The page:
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Plotting Out Your Garden: Part 2 

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Last month we talked about the importance of planning out a garden design on paper to create a beautiful space that is easier to maintain, more abundant and, at the end of the day, better connected to the surrounding environment.

We left off by working through the first half of a step-by-step system I developed called GOBRADIME — which stands for Goals, Observation, Boundaries, Resources, Analysis, Design, Implementation-Maintainance/Monitoring and Evaluate/Enjoy. Now it's time for the DIME part.

As you start to hone your plan, here are some helpful questions to ask yourself:

What work can I avoid doing?

How is everything affecting everything else?

What are the yields and how can they be improved?

How can I make the least change for the greatest effect?

Where are the imbalances and how can they be corrected?

What are the best and worst places for each element/plant/structure?

How can I use what is available now to turn problems into solutions?

What are the economic and ecological costs to implement and maintain the design?

If nothing was here, what would I bring in? What is here now that I need to remove?

Find connections, think about relationships, and start choosing where and when to make changes.

Don't overlook the value of intuition, aesthetics and random assembly as design tools. Sometimes just putting a plant where you think it looks nice, or where you happened to set it down first, works better than anything else. If you get stuck, try using a process of elimination by asking: "Where shouldn't this go?" and see where that takes you.

I'd love to get in deeper with the massive range of strategies for analyzing goals, observations, boundaries and resources, but for now I'll just say that you simply MUST go on the internet and look up "permaculture zones and sectors" for a major geek-out and irreplaceable tool.

Design: Make a bunch of photocopies of your base map and do a handful of completely different designs to warm up your imagination. Now go through everything again and write a list of actions that will bring your visions into reality. Prioritize these actions by sorting them according to goals, budgets, seasons, etc. Write down how many labor hours you estimate for each step. Think in terms of phases, and make realistic plans according to your boundaries: Which goal do they help to meet and how important that goal is to you? From here you should be able to develop a timeline that makes sense, attached to visual maps of what your garden will look like in a month, three months, six months, two years, and as far out as you want.

Implementation. This is the time to stop writing and start actually moving stuff around. Get busy! Continue to jot down notes as you develop new ideas or make changes to the original design — this will save time later when you evaluate your work. But also, pace yourself so you stay sane and are able to follow through with the rest of the plan. Don't burn yourself out. Take your time and focus on doing less right, rather than more wrong. And be sure to take plenty of time to step back, rest and reflect on your progress.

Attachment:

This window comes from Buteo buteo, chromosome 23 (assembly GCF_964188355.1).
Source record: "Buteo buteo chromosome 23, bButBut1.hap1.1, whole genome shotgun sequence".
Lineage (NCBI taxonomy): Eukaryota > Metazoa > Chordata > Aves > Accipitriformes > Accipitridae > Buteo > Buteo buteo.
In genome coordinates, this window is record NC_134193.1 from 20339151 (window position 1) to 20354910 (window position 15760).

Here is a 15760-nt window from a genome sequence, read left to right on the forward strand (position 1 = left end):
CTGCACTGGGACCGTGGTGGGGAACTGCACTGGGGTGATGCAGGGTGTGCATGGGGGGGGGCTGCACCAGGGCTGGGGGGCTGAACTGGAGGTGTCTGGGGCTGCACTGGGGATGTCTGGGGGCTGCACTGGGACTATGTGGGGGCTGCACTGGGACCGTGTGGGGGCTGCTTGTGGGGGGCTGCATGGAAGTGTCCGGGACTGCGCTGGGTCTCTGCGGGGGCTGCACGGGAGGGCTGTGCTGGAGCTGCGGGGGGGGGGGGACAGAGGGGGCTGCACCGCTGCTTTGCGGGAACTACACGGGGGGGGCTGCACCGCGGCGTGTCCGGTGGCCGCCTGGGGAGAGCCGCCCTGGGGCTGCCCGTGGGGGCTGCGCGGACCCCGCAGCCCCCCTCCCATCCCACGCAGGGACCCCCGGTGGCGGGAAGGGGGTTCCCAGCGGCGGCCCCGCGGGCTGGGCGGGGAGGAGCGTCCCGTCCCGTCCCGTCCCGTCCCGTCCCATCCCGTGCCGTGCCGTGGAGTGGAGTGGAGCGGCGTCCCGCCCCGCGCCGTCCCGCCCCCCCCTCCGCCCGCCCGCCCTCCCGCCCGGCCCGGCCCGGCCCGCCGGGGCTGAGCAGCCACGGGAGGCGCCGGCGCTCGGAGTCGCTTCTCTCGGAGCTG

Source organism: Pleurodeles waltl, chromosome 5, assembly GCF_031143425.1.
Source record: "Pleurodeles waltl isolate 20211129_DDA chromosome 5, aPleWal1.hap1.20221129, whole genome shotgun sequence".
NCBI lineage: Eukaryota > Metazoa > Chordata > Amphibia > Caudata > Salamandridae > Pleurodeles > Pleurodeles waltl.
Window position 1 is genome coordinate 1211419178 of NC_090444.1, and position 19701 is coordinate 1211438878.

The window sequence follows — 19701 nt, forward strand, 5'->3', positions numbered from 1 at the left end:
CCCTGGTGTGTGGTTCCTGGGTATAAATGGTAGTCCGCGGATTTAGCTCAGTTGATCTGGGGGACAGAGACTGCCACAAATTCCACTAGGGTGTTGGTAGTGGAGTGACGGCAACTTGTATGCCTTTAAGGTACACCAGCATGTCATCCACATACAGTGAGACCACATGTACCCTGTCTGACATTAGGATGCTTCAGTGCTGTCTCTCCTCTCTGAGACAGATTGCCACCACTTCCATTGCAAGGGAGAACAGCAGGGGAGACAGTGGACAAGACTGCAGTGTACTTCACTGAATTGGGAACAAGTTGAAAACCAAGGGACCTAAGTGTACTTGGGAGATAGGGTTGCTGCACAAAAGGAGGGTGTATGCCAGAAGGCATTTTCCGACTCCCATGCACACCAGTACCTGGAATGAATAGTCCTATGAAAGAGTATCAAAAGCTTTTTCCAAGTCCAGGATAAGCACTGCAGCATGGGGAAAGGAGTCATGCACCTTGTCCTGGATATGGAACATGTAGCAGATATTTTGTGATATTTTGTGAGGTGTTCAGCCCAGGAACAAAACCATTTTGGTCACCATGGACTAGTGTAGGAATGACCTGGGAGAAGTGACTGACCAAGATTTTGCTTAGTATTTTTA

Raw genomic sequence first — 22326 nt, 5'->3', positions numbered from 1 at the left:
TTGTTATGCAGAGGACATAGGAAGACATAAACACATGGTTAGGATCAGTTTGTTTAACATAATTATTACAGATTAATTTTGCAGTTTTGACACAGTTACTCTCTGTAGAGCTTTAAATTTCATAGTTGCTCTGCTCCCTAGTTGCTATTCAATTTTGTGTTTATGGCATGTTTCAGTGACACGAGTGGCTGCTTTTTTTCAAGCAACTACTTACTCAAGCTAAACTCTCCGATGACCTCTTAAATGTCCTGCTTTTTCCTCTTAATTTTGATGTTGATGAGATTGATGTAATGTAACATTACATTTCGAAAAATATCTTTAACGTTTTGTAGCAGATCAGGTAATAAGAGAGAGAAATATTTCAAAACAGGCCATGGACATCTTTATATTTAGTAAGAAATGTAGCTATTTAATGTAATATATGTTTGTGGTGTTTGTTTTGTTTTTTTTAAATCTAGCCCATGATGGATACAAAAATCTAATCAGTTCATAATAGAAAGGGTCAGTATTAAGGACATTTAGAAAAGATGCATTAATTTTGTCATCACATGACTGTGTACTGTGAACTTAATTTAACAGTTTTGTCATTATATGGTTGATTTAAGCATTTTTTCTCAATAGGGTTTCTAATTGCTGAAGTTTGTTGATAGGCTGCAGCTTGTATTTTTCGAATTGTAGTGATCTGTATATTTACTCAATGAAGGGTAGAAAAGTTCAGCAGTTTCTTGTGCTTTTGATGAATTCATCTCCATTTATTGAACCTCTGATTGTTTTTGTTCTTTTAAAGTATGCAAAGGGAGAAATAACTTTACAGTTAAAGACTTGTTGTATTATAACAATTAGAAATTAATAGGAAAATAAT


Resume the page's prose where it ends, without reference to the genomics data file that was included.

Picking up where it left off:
Maintenance and Monitoring. All gardens need maintenance. When clients tell me they want a "no-maintenance" garden design, I tell them to plant gravel. But it's true that some gardens need less care than others, and it's the space between that provides us with information and opportunity for improvement. That's why maintenance and monitoring are interconnected, inseparable steps. Ideally, in a home system you will be living in and interacting with the design as it comes about. Pay attention to the ways in which your life improves or becomes more difficult through these changes. Some people develop detailed forms to document the data generated by their projects, such as growth rates, yields and potential yields, and climatic patterns. Others might keep a simplier garden journal, or maybe just take photos and mental notes. However much detail you choose, the point of monitoring your progress is to find and record successes and problems (including potential problems) with the design, so you can either repeat effective patterns or go back and redesign failed ones.

Evaluate and Enjoy! Identify strengths, weaknesses, opportunities and challenges. Attach these notes to the maps and journals. As you evaluate, you will discover new goals, new ideas, and new ways to improve the efficiency and ecological integrity of your design. When you are ready, start again at the beginning, establish new goals and spiral around to the next phase of your project. But first, hit the hammock. Rest, read, relax and enjoy your bountiful, beautiful garden. You earned it!

Finally, remember that your project, if it involves people and especially if it involves plants, is an organism rather than a mechanism. The GOBRADIME design system, like any other, is most effective when coupled with a good degree of common sense and natural intuition. Trust your instincts and use the formula to help you refine them. But be careful not to become obsessed with controlling every aspect of the design. Mistakes are tools for learning! Take notes, laugh often and use GOBRADIME as a circular pattern, rather than a linear process. Have fun!

Heather Jo Flores is an avid seed saver and the author of Food Not Lawns, How to Turn Your Yard into a Garden and Your Neighborhood into a Community. Find her at www.heatherjoflores.com.

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About The Author

Heather Jo Flores

Heather Jo Flores

Bio:
Heather Jo Flores is the author of Food Not Lawns: How to Turn Your Yard into a Garden and Your Neighborhood into a Community, and a co­founder of the original Food Not Lawns organization in Eugene, Oregon in 1999. www.heatherjoflores.com

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